Wealth and Want
... because democracy alone is not enough to produce widely shared prosperity.
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Wealth Gap

Alanna Hartzok: Earth Rights Democracy: Public Finance based on Early Christian Teachings
The band-aid safety nets of the 1940s and 50s are unravelling and a new Gilded Age is upon us. The wealth gap is growing. Wages for nearly everyone have stagnated or are declining. Ever escalating land values push housing prices beyond the capacity of millions to secure adequate shelter. Worldwide, a billion people live in degrading destitution lacking basic needs. Local conflicts and global wars are waged for control of land and natural resources. Tax funds that could build a world that works for everyone instead are being directed to biochemical weapons research, building space laser weaponry, and neo-colonial warfare.

It has been said that the only two certainties in life are death and taxes and that the power to tax is the power to create or destroy. The story of the birth of Jesus is on one level the story of a family on a long and onerous journey to pay taxes imposed by the Romans upon the people of the land. We urgently need to establish land tenure and tax policies based on the deepest wisdom of the Judeo-Christian tradition - a truth based on the perception of the unity of life, that all is created by God, and on the realization of the brotherhood and sisterhood of the one humanity. The privilege of holding large amounts of land or highly valuable land as individual private property needs to be a conditional, not an absolute right. For justice to prevail, the right to exclusive access to land must be granted only upon payment of full and fairly assessed land value taxes and resource rents.

We have at hand a powerful solution and a way to secure a world of peace and plenty. We need to constitute democratic governance on the firm foundation of equal rights to the land and resources of the earth, an "earth rights democracy" which removes the burden of taxes from the backs of those who labor and instead directs government to collect the value of our common wealth for the benefit of all. A morally correct form of taxation may not lead to everlasting life, but it WILL promote and sustain the conditions for lives worth living on planet earth....    Read the whole article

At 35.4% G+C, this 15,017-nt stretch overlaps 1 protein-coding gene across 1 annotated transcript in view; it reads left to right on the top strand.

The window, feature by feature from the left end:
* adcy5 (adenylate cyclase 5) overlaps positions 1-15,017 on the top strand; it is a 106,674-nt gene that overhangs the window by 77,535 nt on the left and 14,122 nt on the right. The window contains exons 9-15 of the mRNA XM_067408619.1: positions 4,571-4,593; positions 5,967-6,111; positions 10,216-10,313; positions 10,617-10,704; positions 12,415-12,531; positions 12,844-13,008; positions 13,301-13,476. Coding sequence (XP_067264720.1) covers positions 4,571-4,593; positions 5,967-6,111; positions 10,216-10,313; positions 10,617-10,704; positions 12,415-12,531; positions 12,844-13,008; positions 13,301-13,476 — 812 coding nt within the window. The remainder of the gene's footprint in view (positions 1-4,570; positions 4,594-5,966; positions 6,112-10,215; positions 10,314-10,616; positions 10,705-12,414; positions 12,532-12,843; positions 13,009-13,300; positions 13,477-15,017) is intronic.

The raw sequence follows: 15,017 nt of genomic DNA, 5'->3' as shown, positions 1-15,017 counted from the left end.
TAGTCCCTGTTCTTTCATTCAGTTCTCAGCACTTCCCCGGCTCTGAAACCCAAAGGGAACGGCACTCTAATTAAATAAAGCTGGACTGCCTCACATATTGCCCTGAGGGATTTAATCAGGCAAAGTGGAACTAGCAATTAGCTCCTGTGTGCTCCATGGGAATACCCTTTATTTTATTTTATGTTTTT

Alanna Hartzok: In the History of Thought: Henry George's "Single Tax"

One day, while riding horseback in the Oakland hills, merchant seaman and journalist Henry George had a startling epiphany. He realized that speculation and private profiteering in the gifts of nature were the root causes of the unjust distribution of wealth. The insights presented in Progress and Poverty, George's masterwork, launched him to fame. His policy approach was known at that time as the "single tax" - meaning that taxation should be shifted off of labor and onto the socially created surplus value of land and other natural resources. His message reached as far as the great Russian Leo Tolstoy, who was so taken with the idea that he frequently referred to George and "Georgism" in his novel Resurrection.

During the last 20 years of the 19th century George built an impressive populist movement bent on solving the problem of the wealth gap, and he died in 1897 while campaigning to be New York's mayor. The "Georgists" were determined to free labor and all productive effort from the burden of taxation. Land and natural resources were gifts of nature to be fairly shared by all. The role of government would be to secure democratic rights to the earth for all people via the collection of resource rents, the surplus value accruing to natural wealth, which would be distributed in social goods, services or by direct citizen dividends.

But just as this solution to the rich/poor gap was gaining momentum, the Georgist movement was stopped in its tracks. Wealthy individuals poured their money into leading schools of economics to encourage the writing of treatises against George and the movements he had spawned. The ethical perspective that land is a common heritage and the policy approach of land value taxation were subsequently eliminated from the field of economics. The newly dominant theory focused on only two primary factors -- labor and capital -- with capital having the upper hand as "employing labor." "Labor," of course, is quite capable of self-employment given access to land. This is what the elites and the plutocrats feared most - that labor would gain full power to directly produce capital given conditions of equal rights to the resources of the earth. ... read the whole article



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Wealth and Want
... because democracy alone hasn't yet led to a society in which all can prosper